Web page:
Artificial Intelligence & Machine Learning
Governance & Risk Management
Next-Generation Technologies & Secure Development
Agency Now Seeks Feedback to Help Address Governance Challenges
Citing a need to secure artificial intelligence technologies, the National Institute of Standards and Technology is working to develop risk management guidance around the usage of artificial intelligence and machine learning, the agency announced this week.
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A NIST request for information, appearing in the Federal Register, aims to collect stakeholder input for guidance that will help technology developers, users and evaluators improve the trustworthiness of AI systems as well as create a framework.
The request from NIST follows direction from Congress for the agency, which is part of the U.S. Commerce Department, as well as the executive order signed in February 2019 by former President Donald Trump.
The congressional action and executive order direct NIST to create “a plan for federal engagement in the development of technical standards and related tools in support of … systems that use AI technologies.”
“Each day it becomes more apparent that artificial intelligence brings us a wide range of innovations and new capabilities that can advance our economy, security and quality of life. It is critical that we are mindful and equipped to manage the risks that AI technologies introduce, along with their benefits,” Deputy Commerce Secretary Don Graves says. “This [framework] will help designers, developers and users of AI take all of these factors into account – and thereby improve U.S. capabilities in a very competitive global AI market.”
Meeting a Major Need
NIST says it hopes to understand how organizations and individuals involved with developing and using AI systems might be able to address cybersecurity, privacy and safety risks.
“The [framework] will meet a major need in advancing trustworthy approaches to AI to serve all people in responsible, equitable and beneficial ways,” says Lynne Parker, director of the National AI Initiative Office in the White House Office of Science and Technology Policy. “AI researchers and developers need and want to consider risks before, during and after the development of AI technologies, and this framework will inform and guide their efforts.”
In its request for information, NIST notes: “Trust is established by ensuring that AI systems are cognizant of and are built to align with core values in society, and in ways which minimize harm to individuals, groups, communities, and societies at large.”
“Inside and outside the U.S., there are diverse views about what that entails, including who is responsible for installing trustworthiness” throughout the product life cycle, NIST says.
In response, the standards body endeavors to “cultivate the public’s trust in … AI in ways that enhance economic security,” NIST continues.
Components of the framework, the agency says, will focus on trustworthiness, explainability and interoperability, data reliability, privacy, robustness, safety, security and mitigation of unintended or harmful uses. The framework will be:
- Consensus-driven and regularly updated: It will also offer common definitions.
- In plain language: It will be understandable to a broad audience, with sufficient technical depth.
- Adaptable: It will apply to a variety of organizations, technologies, life cycle phases, sectors and uses.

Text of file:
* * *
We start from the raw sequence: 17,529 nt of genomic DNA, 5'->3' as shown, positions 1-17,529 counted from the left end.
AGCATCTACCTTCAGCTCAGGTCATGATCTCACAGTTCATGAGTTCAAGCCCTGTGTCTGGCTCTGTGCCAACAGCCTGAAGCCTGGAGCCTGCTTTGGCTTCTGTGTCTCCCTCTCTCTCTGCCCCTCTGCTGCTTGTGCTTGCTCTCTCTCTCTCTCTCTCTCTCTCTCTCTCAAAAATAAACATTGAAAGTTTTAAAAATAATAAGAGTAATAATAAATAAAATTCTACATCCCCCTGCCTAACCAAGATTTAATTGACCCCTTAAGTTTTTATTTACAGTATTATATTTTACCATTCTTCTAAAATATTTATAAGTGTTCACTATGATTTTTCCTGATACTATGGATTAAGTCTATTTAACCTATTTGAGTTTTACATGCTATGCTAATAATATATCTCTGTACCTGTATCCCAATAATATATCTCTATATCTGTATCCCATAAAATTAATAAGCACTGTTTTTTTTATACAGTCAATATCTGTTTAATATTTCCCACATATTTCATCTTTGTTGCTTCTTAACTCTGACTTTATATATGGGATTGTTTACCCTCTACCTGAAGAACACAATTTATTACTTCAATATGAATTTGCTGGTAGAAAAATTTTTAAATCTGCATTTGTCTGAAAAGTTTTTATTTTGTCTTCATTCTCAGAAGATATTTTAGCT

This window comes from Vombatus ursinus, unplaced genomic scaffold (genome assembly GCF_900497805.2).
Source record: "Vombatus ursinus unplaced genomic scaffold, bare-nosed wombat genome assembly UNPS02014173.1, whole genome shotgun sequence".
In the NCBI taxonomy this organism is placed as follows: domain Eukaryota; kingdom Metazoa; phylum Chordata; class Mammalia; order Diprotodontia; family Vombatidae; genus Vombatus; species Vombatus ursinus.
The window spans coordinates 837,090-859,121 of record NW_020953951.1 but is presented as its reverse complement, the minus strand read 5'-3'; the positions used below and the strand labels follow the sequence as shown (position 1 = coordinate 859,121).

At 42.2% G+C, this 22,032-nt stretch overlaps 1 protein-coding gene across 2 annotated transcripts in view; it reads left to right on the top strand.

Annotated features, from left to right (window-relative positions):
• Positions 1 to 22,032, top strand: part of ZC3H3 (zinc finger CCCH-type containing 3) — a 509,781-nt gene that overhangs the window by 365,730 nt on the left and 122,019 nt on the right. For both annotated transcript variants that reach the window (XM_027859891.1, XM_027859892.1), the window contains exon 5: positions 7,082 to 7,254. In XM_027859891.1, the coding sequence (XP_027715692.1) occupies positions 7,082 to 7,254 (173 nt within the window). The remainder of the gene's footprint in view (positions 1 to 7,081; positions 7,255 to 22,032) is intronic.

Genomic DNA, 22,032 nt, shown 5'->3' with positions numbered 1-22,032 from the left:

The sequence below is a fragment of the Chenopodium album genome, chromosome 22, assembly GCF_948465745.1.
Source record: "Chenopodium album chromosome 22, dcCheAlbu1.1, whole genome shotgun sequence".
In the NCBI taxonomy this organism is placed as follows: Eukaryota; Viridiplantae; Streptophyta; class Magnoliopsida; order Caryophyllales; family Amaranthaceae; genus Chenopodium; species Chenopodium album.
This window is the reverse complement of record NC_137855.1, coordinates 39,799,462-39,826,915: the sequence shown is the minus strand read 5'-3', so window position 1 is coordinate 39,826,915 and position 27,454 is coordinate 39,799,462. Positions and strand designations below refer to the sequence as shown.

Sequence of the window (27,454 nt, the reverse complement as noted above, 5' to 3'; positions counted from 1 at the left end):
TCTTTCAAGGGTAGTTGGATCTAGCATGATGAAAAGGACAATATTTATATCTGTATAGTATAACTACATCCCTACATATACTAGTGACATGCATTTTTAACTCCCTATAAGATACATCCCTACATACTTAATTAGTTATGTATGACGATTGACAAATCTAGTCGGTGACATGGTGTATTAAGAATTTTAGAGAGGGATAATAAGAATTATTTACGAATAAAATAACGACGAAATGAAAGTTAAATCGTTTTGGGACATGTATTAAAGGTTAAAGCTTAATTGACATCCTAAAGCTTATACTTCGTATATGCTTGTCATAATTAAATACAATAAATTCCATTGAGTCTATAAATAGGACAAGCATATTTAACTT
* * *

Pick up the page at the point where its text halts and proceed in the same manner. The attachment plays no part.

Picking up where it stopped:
- Risk-based: It will be voluntary and nonprescriptive.
- Readily usable and consistent: It will be useful for a broad risk management strategy.
“For AI to reach its full potential as a benefit to society, it must be a trustworthy technology,” says Elham Tabassi, federal AI standards coordinator for NIST and a member of the National AI Research Resource Task Force. “While it may be impossible to eliminate the risks inherent in AI, we are developing this guidance framework [in a way] we hope will encourage its wide adoption.”
Responses to NIST’s request for information are due Aug. 19. The standards agency will hold a workshop in September to shape the framework.
Other AI Activity
AI has remained a substantial focus for the U.S. government in recent weeks.
In a National Security Commission on Artificial Intelligence conference this month, U.S. Secretary of State Tony Blinken emphasized the importance of collaborating with like-minded democratic nations around AI and emerging technologies. Blinken said the U.S. must develop an AI governance model that embodies common values.
At the same conference, Defense Secretary Lloyd Austin told attendees that more than 600 AI research, development and testing efforts are in progress across the Defense Department, and that AI remains a top research and development priority.
In a virtual web briefing this month, the National Security Agency‘s Jason Wang, who serves as technical director for the Computer and Analytic Sciences Research Group, called AI the next cybersecurity frontier, touting its ability to exceed human-time responses for dynamic problems, while citing a need to “mature” AI security mechanisms.
In addition, the Government Accountability Office recently developed a framework for the use of AI by federal agencies – covering governance, data, performance and monitoring.
“As a nation, we have yet to grasp the full benefits or unwanted effects of artificial intelligence,” the GAO’s report says.
Its four-part framework ensures quality and reliability of data sources, monitoring reliability and relevance, accountability around implementation, and consistent results.
In response to directives included in President Joe Biden’s May executive order on cybersecurity, NIST also recently defined and later published best practices for “critical software” (see: NIST Publishes ‘Critical Software’ Security Guidance).